In Game 1, the Wizards appeared to be affected by a lack of foul calls. That came was called loosely by the referees, while this one was officiated tightly. Though Beal went off, the Wizards for the most part stayed the course and were rewarded for it.

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The Wizards supplied all the highlights and fireworks; 5 must-see moments from Game 4

The Wizards supplied all the highlights and fireworks; 5 must-see moments from Game 4

WASHINGTON -- As the home team in a dire situation you have to take advantage, and that is exactly what the Washington Wizards did in their 106-98 win over the Toronto Raptors.

Highlight reel play after highlight reel play, the Wizards ignited the crowd with some of their best plays from the entire season to make it 2-2 in the series. Here are just a few of them:

1. John Wall collects posters in the first half

The first one was perhaps the best. Everything was going wrong for the Wizards, poor turnovers, bad shots, a three from Toronto. Then John Wall had enough. Not only did he fly past his defender Kyle Lowry, but he went up and slammed one home past the 7-foot Jonas Valanciunas. Up until that point, the Wizards were shooting 1-for-7.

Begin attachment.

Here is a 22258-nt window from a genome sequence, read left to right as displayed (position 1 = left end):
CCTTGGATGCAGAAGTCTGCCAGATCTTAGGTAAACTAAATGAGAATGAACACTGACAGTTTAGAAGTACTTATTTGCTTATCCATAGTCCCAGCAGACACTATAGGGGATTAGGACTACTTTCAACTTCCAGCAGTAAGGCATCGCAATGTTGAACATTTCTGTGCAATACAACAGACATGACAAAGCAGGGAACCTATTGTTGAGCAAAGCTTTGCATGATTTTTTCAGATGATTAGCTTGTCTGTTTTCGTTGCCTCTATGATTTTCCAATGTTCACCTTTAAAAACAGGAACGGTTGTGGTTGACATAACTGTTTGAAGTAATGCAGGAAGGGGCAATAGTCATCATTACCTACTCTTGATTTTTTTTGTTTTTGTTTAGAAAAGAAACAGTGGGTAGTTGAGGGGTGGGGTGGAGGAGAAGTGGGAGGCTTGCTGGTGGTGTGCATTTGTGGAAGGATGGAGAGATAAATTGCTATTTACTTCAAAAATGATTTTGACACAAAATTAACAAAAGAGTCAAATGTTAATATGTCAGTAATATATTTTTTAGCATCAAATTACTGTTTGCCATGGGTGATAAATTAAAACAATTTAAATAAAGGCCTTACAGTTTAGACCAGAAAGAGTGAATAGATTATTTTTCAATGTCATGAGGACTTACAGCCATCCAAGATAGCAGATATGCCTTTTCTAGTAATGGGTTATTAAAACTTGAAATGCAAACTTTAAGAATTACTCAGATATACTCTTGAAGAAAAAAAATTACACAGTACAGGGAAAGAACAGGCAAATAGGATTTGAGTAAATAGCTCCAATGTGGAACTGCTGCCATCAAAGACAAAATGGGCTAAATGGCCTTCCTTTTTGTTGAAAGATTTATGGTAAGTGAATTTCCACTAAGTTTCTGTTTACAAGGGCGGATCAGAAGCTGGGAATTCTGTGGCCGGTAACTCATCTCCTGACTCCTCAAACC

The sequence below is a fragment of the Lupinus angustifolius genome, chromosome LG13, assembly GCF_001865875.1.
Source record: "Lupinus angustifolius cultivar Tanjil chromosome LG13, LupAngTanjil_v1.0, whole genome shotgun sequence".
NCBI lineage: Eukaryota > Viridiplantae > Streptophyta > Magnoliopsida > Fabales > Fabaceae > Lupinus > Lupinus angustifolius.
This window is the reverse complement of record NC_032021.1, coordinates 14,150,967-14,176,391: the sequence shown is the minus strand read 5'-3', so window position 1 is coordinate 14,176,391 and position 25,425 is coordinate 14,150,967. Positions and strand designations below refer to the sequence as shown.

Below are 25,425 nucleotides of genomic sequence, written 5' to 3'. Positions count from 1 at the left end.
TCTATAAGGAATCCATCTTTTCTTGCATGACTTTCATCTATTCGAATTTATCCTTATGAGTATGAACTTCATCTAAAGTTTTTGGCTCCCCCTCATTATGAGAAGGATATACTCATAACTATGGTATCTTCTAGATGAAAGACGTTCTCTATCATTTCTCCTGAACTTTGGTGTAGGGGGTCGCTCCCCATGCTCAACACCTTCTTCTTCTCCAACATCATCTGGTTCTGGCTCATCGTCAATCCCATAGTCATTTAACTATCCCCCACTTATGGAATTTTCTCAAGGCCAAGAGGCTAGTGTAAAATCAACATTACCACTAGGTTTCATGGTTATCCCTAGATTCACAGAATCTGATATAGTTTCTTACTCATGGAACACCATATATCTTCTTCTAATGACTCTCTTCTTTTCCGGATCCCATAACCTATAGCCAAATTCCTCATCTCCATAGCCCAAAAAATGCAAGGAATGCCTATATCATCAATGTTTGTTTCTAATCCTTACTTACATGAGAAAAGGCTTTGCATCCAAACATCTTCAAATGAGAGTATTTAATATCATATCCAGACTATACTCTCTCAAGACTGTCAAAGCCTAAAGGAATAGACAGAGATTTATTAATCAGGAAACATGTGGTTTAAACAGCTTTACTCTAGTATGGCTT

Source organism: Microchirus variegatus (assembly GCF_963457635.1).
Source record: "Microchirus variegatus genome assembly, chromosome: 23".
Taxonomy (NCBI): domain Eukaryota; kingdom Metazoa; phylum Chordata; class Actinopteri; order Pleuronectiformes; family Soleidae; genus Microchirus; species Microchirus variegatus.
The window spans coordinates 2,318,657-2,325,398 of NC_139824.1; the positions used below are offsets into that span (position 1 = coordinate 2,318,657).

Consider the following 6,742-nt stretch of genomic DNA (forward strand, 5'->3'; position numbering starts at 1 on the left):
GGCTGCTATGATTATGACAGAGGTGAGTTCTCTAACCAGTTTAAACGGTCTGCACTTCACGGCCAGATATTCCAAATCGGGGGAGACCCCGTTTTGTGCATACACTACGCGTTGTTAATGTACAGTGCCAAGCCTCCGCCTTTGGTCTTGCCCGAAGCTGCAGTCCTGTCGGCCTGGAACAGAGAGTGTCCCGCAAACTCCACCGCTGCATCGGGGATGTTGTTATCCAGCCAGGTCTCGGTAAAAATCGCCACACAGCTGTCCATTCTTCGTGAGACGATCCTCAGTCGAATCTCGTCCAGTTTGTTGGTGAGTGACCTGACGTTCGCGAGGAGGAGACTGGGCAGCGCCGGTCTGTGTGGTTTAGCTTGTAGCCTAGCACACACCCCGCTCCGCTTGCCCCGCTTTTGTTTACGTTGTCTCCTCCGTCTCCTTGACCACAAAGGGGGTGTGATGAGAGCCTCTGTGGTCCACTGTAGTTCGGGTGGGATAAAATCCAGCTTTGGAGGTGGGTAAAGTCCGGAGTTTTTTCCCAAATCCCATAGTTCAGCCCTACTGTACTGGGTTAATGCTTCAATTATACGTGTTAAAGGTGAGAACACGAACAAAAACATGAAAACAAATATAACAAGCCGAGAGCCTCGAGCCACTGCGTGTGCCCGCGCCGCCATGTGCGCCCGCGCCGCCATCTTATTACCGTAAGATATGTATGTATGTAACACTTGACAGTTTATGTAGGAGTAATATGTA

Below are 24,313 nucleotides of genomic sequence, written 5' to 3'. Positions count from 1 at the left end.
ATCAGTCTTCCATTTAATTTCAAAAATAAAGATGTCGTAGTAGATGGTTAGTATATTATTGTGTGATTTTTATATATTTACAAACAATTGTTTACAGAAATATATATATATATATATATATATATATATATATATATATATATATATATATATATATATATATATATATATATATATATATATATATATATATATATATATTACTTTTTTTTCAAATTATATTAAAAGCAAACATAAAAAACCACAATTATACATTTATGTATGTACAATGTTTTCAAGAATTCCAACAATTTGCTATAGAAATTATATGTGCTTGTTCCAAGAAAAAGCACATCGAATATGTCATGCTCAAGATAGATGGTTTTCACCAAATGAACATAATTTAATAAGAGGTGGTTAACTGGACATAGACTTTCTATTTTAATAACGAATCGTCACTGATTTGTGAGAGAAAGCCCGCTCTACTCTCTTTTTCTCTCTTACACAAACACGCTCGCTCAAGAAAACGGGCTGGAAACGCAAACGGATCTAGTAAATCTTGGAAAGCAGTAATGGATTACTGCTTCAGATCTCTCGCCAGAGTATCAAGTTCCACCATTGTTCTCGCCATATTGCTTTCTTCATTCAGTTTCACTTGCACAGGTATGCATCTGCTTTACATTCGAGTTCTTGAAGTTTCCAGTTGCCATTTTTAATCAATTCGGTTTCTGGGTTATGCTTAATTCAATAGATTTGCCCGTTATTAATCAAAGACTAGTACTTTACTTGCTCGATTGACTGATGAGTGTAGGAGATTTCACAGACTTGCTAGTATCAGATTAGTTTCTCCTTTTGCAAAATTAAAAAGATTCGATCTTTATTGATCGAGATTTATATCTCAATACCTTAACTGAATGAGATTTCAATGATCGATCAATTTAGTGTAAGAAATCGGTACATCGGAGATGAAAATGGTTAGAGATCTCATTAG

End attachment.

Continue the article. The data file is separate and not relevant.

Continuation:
Rinse and repeat, except this time Jakob Poeltl was Wall’s victim.

2. Wall to Beal alley-oop in transition

With the Wizards’ offense faltering, the Raptors remained on the verge of blowing the game open throughout the second quarter. But with a steal from Otto Porter Jr., Wall hung up the ball for Bradley Beal to slam home. The alley-oop kept the Wizards within single digits in the second with an uninspiring offensive effort.

3. Otto Porter breaks out of the half

A subdued offensive start to the game was due in part to the production from Porter. In the first half he went 0-for-4 with one point in nearly 17 minutes of action.

Throw that away in the second half. He broke out of halftime with back-to-back threes and 10 of the Wizards’ 26 in a monster 26-14 run to take the lead back in the third.

He finished the quarter with 10 points, an assist, and two blocks.

4. The Polish Hammer throwing it home

Are you convinced yet that Marcin Gortat’s new haircut is doing him some good? Gortat squeezed through two Raptors’ defenders, threw it down, gave a Goliath-type roar to the crowd before officially bringing the hammer down. 

5. Beal being called for his sixth foul of the game

Agree with the call or not, there is no denying that Beal’s removal from the game lit a fire underneath the Wizards. From that point Washington went on a 14-6 scoring run to end the game, closing out for the win.